Title

Methods to identify the NMR resonances of the 13C-dimethyl N-terminal amine on reductively methylated proteins.

Document Type

Article

Publication Date

1-1-2013

Abstract

Nuclear magnetic resonance (NMR) spectroscopy is a proven technique for protein structure and dynamic studies. To study proteins with NMR, stable magnetic isotopes are typically incorporated metabolically to improve the sensitivity and allow for sequential resonance assignment. Reductive (13)C-methylation is an alternative labeling method for proteins that are not amenable to bacterial host over-expression, the most common method of isotope incorporation. Reductive (13)C-methylation is a chemical reaction performed under mild conditions that modifies a protein's primary amino groups (lysine ε-amino groups and the N-terminal α-amino group) to (13)C-dimethylamino groups. The structure and function of most proteins are not altered by the modification, making it a viable alternative to metabolic labeling. Because reductive (13)C-methylation adds sparse, isotopic labels, traditional methods of assigning the NMR signals are not applicable. An alternative assignment method using mass spectrometry (MS) to aid in the assignment of protein (13)C-dimethylamine NMR signals has been developed. The method relies on partial and different amounts of (13)C-labeling at each primary amino group. One limitation of the method arises when the protein's N-terminal residue is a lysine because the α- and ε-dimethylamino groups of Lys1 cannot be individually measured with MS. To circumvent this limitation, two methods are described to identify the NMR resonance of the (13)C-dimethylamines associated with both the N-terminal α-amine and the side chain ε-amine. The NMR signals of the N-terminal α-dimethylamine and the side chain ε-dimethylamine of hen egg white lysozyme, Lys1, are identified in (1)H-(13)C heteronuclear single-quantum coherence spectra.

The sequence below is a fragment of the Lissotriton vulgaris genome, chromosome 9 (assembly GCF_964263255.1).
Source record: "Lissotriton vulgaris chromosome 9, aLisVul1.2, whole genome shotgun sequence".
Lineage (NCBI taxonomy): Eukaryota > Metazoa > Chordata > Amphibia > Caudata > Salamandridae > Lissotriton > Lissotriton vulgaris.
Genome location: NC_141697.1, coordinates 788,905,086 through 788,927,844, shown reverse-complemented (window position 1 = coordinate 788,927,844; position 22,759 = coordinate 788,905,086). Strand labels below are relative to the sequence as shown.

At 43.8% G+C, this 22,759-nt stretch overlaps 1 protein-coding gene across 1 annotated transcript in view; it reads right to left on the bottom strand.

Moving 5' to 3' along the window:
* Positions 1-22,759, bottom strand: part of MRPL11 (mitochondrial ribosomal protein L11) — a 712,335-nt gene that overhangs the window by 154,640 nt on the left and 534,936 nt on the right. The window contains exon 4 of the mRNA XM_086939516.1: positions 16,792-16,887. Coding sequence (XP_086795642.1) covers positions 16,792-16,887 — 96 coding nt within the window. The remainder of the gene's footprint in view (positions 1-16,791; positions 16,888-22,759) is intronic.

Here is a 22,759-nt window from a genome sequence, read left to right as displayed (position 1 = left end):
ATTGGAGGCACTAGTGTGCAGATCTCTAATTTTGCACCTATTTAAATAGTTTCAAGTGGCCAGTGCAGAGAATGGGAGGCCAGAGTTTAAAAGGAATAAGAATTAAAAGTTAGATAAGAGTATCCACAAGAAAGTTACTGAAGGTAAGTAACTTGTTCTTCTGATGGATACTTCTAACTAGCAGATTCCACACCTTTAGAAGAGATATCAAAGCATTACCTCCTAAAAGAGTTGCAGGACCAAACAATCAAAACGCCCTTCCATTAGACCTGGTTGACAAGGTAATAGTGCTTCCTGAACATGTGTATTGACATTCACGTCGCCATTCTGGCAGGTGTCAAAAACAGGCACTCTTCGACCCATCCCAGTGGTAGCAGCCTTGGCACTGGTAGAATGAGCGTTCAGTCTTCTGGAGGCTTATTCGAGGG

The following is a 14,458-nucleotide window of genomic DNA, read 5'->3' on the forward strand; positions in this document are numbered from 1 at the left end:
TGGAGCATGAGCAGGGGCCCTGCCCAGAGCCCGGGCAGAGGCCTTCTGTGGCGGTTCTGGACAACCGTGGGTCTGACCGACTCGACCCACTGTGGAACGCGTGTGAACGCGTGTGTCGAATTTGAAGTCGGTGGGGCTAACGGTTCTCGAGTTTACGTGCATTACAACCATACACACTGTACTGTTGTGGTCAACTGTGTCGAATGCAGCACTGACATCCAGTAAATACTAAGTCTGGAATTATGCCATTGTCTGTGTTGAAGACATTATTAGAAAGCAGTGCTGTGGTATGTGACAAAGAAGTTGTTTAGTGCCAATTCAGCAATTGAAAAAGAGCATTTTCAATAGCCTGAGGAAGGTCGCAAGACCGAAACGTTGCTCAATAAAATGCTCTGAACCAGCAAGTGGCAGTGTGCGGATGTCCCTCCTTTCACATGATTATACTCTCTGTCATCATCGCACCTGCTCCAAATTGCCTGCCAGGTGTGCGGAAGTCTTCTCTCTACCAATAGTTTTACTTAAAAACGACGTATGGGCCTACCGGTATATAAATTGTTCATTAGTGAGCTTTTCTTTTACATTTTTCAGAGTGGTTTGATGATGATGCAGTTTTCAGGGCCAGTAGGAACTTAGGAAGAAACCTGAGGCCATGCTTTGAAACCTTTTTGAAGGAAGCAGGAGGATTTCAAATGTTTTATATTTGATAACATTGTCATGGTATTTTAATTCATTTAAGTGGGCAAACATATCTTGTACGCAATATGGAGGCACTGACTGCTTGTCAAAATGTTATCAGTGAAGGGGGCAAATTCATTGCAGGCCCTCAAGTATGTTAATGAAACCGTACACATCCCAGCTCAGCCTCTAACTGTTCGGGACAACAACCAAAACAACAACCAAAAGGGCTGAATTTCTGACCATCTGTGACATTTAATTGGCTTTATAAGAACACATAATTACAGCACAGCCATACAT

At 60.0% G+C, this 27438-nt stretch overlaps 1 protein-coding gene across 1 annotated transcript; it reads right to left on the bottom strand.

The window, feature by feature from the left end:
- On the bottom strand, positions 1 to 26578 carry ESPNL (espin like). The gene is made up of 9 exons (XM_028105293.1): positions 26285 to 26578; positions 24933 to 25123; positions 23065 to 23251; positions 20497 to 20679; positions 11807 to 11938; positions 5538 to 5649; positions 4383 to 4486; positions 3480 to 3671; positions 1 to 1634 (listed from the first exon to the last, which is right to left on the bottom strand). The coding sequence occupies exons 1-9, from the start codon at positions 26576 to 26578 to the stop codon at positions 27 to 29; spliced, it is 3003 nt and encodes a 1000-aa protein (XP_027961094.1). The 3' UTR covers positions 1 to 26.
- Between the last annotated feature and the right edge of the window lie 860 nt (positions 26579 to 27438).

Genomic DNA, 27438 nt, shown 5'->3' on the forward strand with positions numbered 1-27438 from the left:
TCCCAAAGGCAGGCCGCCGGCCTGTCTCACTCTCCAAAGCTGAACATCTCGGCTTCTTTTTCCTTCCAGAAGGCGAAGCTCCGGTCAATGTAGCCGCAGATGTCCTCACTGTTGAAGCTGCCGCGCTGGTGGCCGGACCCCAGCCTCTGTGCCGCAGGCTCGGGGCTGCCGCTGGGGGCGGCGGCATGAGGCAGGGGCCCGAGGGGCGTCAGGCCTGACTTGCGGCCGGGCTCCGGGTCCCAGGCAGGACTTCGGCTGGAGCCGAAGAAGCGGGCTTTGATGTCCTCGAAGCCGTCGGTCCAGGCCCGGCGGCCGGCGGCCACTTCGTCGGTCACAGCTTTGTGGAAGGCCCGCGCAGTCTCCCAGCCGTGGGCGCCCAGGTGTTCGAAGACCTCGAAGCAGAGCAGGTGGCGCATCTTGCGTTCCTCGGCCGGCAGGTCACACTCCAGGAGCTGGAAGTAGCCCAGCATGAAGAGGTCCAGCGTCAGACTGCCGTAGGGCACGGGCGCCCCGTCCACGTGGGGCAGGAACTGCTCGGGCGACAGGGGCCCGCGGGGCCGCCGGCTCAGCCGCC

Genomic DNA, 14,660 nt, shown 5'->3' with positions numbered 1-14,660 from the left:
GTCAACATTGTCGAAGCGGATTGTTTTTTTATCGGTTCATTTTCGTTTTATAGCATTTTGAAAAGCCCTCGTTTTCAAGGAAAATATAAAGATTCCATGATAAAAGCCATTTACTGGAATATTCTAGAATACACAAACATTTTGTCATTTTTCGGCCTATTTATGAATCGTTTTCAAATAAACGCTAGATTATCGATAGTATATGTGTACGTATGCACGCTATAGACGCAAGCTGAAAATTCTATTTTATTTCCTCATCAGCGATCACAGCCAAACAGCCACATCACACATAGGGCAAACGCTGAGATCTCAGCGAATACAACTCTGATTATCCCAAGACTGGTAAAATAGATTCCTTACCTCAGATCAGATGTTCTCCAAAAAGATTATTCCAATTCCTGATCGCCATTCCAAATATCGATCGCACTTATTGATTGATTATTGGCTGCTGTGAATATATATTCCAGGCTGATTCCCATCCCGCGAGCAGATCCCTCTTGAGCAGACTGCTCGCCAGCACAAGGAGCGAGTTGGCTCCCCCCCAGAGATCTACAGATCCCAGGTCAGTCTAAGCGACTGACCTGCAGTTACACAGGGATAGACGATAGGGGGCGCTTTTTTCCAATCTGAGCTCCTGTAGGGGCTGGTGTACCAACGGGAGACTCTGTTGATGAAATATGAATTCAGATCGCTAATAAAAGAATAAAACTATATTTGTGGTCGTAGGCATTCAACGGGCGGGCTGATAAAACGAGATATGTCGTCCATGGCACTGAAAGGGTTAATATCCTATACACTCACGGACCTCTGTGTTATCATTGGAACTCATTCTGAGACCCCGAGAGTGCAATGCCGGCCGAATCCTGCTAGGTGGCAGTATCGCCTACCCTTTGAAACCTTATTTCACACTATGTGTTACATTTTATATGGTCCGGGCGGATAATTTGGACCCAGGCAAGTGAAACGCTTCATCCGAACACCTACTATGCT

Publication Source (Journal or Book title)

Journal of visualized experiments : JoVE

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